923 F.2d 236
UNITED STATES of America, Appellee,
Miguel SANCHEZ, Defendant, Appellant.
United States Court of Appeals,
Heard Oct. 3, 1990.
Decided Jan. 25, 1991.
Joel D. Landry, Providence, R.I., for defendant, appellant Sanchez.
Margaret E. Curran, Asst. U.S. Atty., with whom Lincoln C. Almond, U.S. Atty., Providence, R.I., was on brief, for appellee.
Before CAMPBELL, Circuit Judge, TIMBERS,* Senior Circuit Judge, and CYR, Circuit Judge.
Appellant Miguel Sanchez pled guilty to possessing more than 100 grams of heroin for distribution, in violation of 21 U.S.C. Sec. 841(a)(1) & (b)(1)(B) and 18 U.S.C. Sec. 2, and to conspiring to distribute and to possess, for distribution, more than 100 grams of heroin, in violation of 21 U.S.C. Secs. 841(a)(1) & (b)(1)(B) and 846. On each charge appellant was given a concurrent sentence of five years in prison, the statutory minimum, and a four-year supervised release term. The sentencing court conditioned appellant's supervised release terms as follows:
Upon release from confinement, it is order[ed] that the defendant is to be deported in accordance with 18 U.S.C. [Sec.] 3583(d)[ ].
Sanchez argues, and the government agrees, that the quoted condition of supervised release is invalid if interpreted to mean that Sanchez is to be deported without a deportation hearing. We agree.1
The district court imposed the challenged condition of supervised release as permitted under 18 U.S.C. Sec. 3583(d), which provides, in relevant part, as follows:
If an alien defendant is subject to deportation, the court may provide, as a condition of supervised release, that he be deported and remain outside the United States, and may order that he be delivered to a duly authorized immigration official for such deportation.
18 U.S.C. Sec. 3583(d). As subsection 3583(d) provides no indication of a contrary legislative design, we read its language in pari materia with the provisions of the Immigration and Naturalization Act. See 2A Sutherland Statutory Construction Secs. 51.02, 51.05 (Sands 4th ed. 1984). Thus, subsection 3583(d) simply permits the sentencing court to order, as a condition of supervised release, that "an alien defendant [who] is subject to deportation" be surrendered to immigration officials for deportation proceedings under the Immigration and Naturalization Act. In other words, following appellant's surrender to Immigration authorities, he is entitled to whatever process and procedures are prescribed by and under the Immigration and Naturalization Act for one in appellant's circumstances, for the purpose of determining whether he is "an alien defendant ... subject to deportation."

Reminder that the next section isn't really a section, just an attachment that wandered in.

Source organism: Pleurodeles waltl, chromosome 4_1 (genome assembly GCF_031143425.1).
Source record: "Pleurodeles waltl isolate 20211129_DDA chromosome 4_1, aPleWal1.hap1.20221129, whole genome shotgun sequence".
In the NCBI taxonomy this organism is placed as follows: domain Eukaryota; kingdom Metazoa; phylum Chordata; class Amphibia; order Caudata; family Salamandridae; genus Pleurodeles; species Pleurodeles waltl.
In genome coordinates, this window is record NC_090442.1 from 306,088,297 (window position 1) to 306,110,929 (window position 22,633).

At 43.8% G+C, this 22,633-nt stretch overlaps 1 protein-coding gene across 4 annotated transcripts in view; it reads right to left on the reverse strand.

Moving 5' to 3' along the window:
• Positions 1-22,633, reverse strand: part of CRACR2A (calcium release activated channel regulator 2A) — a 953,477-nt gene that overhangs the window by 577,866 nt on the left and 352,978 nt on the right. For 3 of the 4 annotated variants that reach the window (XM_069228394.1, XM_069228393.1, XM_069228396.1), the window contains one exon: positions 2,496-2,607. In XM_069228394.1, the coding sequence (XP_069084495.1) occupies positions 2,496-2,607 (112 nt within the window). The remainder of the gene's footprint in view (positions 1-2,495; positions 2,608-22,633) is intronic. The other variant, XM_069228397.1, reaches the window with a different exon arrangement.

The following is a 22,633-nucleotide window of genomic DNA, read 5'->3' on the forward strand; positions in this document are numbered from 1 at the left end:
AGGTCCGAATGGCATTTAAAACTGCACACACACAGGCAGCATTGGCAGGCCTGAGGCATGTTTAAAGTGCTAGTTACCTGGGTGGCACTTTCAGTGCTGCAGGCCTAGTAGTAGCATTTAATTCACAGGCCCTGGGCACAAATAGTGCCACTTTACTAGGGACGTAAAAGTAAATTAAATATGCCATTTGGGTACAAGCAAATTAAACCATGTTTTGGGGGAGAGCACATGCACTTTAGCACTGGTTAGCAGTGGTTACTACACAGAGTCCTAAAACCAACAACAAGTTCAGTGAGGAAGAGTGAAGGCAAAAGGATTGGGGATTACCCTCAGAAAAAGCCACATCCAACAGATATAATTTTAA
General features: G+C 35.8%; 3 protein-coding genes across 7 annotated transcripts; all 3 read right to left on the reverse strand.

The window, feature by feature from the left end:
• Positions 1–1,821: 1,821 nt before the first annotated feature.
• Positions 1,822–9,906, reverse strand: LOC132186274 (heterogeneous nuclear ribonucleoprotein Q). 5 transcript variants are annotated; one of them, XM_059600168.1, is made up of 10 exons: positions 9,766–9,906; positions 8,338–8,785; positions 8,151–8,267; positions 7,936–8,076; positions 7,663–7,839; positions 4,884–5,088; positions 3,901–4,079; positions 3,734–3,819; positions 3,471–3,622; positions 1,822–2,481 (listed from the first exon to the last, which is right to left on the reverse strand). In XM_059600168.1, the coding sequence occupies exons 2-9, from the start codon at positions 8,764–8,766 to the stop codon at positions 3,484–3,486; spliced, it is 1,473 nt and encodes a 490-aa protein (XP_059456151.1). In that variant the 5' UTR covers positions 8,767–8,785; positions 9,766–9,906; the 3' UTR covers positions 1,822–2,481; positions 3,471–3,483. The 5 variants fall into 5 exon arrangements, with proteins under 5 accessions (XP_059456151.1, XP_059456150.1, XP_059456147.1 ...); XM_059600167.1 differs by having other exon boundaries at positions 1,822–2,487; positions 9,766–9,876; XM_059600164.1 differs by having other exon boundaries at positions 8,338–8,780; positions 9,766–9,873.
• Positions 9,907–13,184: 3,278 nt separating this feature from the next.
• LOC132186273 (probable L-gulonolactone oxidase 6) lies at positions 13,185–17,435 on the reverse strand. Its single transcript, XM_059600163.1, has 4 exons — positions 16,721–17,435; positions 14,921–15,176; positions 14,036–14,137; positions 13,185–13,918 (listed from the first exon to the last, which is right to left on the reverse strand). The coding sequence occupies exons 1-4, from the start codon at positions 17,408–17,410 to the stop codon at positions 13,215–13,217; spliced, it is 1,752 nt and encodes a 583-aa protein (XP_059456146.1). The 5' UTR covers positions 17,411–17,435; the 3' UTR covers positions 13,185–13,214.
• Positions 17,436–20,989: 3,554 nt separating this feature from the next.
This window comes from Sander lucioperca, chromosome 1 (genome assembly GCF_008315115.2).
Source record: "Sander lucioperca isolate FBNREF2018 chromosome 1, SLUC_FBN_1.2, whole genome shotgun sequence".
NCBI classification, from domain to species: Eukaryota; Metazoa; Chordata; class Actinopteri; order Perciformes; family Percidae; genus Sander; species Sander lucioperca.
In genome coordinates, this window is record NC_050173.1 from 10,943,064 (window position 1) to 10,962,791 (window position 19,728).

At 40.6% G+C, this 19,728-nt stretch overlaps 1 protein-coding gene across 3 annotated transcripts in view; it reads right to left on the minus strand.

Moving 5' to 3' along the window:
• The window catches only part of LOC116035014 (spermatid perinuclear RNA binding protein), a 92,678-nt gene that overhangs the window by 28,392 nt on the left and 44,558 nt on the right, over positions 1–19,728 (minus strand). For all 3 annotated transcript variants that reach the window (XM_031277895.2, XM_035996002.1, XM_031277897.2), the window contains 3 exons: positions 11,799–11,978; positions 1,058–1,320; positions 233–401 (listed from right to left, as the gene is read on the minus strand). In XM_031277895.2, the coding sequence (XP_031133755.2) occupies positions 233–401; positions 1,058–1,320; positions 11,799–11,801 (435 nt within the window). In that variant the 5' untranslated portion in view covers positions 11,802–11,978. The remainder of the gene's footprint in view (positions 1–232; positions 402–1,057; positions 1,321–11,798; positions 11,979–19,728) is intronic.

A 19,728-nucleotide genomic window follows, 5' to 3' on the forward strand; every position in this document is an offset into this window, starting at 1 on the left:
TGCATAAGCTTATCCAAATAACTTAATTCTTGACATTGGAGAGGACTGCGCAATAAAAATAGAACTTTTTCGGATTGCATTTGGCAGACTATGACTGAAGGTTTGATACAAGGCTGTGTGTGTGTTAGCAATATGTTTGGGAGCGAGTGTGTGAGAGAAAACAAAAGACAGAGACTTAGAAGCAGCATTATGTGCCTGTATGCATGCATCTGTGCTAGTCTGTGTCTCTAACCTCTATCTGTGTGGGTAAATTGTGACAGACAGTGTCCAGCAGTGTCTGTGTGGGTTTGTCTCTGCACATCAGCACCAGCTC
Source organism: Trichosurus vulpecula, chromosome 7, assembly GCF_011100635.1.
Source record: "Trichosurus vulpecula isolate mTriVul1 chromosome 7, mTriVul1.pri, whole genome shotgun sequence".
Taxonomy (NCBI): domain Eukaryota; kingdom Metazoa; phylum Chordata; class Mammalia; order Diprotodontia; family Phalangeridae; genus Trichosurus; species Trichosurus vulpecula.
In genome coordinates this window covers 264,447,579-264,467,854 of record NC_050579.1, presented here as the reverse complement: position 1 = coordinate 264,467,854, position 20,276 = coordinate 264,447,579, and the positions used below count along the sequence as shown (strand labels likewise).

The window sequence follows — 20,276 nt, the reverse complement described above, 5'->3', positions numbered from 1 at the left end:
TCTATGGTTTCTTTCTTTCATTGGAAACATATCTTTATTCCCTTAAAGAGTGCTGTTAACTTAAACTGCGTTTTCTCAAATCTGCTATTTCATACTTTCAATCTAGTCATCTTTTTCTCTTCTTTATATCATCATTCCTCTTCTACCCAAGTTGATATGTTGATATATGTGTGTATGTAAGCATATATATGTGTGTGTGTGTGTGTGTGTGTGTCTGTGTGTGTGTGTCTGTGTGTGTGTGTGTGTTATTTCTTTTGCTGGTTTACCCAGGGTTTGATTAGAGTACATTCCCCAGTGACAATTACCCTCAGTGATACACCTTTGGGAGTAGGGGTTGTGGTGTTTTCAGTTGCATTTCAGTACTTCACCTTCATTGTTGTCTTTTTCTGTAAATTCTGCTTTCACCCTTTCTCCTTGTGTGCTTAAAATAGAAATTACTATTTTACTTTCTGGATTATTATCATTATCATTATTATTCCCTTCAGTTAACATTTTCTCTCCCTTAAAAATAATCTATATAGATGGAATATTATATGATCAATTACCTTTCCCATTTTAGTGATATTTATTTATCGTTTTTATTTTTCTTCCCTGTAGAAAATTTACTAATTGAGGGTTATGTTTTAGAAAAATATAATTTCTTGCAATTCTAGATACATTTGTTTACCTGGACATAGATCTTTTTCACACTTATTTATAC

The district court judgment entails no derogation of appellant's procedural rights, nor does it arrogate any executive power vested in the Attorney General to determine appellant's deportability. It merely directs that appellant be made available, following confinement, for such deportation proceedings as are contemplated by and under the Immigration and Naturalization Act. In addition, as expressly authorized by subsection 3583(d), the court lawfully directed that appellant, if deported, remain outside the United States.
Thus, contrary to appellant's contention, there is no need to remand for resentencing for the limited purpose of permitting the district court to modify its judgment. As the district court expressly directed that appellant's term of supervised release be conditioned as permitted under subsection 3583(d), its judgment is amended as follows:
As a condition of supervised release, upon completion of his term of imprisonment the defendant is to be surrendered to a duly-authorized immigration official for deportation in accordance with the established procedures provided by the Immigration and Naturalization Act, 8 U.S.C. Secs. 1101 et seq. As a further condition of supervised release, if ordered deported, defendant shall remain outside the United States.
Of the Second Circuit, sitting by designation
Sanchez also asserts that the district court exceeded its authority by subjecting him to a four-year term of supervised release. This claim is without merit. Under 21 U.S.C. Sec. 841(b)(1)(B), the court was required to impose a term of supervised release of at least four years, since Sanchez had pled guilty to a violation involving more than 100 grams of heroin